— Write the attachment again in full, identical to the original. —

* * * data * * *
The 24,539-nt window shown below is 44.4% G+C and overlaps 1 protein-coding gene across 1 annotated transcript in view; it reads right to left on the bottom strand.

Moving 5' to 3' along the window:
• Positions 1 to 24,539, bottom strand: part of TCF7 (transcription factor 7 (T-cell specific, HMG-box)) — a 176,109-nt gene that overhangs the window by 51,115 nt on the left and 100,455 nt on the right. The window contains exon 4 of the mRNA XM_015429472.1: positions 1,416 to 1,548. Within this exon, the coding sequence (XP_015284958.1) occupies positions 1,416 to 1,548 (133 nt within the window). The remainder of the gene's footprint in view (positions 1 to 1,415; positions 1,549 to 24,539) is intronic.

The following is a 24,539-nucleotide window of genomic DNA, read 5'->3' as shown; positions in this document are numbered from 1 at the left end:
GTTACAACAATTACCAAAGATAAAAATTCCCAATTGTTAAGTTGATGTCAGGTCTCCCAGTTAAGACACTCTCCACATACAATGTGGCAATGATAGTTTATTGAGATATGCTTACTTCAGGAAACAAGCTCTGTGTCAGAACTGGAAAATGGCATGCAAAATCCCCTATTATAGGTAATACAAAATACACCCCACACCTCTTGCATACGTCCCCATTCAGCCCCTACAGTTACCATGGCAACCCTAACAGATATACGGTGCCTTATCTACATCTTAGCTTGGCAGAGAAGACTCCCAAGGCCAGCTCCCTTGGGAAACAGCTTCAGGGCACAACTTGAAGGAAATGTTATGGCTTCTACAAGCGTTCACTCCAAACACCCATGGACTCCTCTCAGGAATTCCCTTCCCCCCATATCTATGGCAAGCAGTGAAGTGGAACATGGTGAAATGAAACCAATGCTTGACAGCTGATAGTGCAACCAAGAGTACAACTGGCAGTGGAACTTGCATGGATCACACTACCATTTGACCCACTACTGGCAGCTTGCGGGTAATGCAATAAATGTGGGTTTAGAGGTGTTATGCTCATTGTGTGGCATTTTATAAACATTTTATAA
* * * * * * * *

The 24,539-nt window shown below is 44.4% G+C and overlaps 1 protein-coding gene across 1 annotated transcript in view; it reads right to left on the bottom strand.

Moving 5' to 3' along the window:
• Positions 1 to 24,539, bottom strand: part of TCF7 (transcription factor 7 (T-cell specific, HMG-box)) — a 176,109-nt gene that overhangs the window by 51,115 nt on the left and 100,455 nt on the right. The window contains exon 4 of the mRNA XM_015429472.1: positions 1,416 to 1,548. Within this exon, the coding sequence (XP_015284958.1) occupies positions 1,416 to 1,548 (133 nt within the window). The remainder of the gene's footprint in view (positions 1 to 1,415; positions 1,549 to 24,539) is intronic.

The following is a 24,539-nucleotide window of genomic DNA, read 5'->3' as shown; positions in this document are numbered from 1 at the left end:
GTTACAACAATTACCAAAGATAAAAATTCCCAATTGTTAAGTTGATGTCAGGTCTCCCAGTTAAGACACTCTCCACATACAATGTGGCAATGATAGTTTATTGAGATATGCTTACTTCAGGAAACAAGCTCTGTGTCAGAACTGGAAAATGGCATGCAAAATCCCCTATTATAGGTAATACAAAATACACCCCACACCTCTTGCATACGTCCCCATTCAGCCCCTACAGTTACCATGGCAACCCTAACAGATATACGGTGCCTTATCTACATCTTAGCTTGGCAGAGAAGACTCCCAAGGCCAGCTCCCTTGGGAAACAGCTTCAGGGCACAACTTGAAGGAAATGTTATGGCTTCTACAAGCGTTCACTCCAAACACCCATGGACTCCTCTCAGGAATTCCCTTCCCCCCATATCTATGGCAAGCAGTGAAGTGGAACATGGTGAAATGAAACCAATGCTTGACAGCTGATAGTGCAACCAAGAGTACAACTGGCAGTGGAACTTGCATGGATCACACTACCATTTGACCCACTACTGGCAGCTTGCGGGTAATGCAATAAATGTGGGTTTAGAGGTGTTATGCTCATTGTGTGGCATTTTATAAACATTTTATAA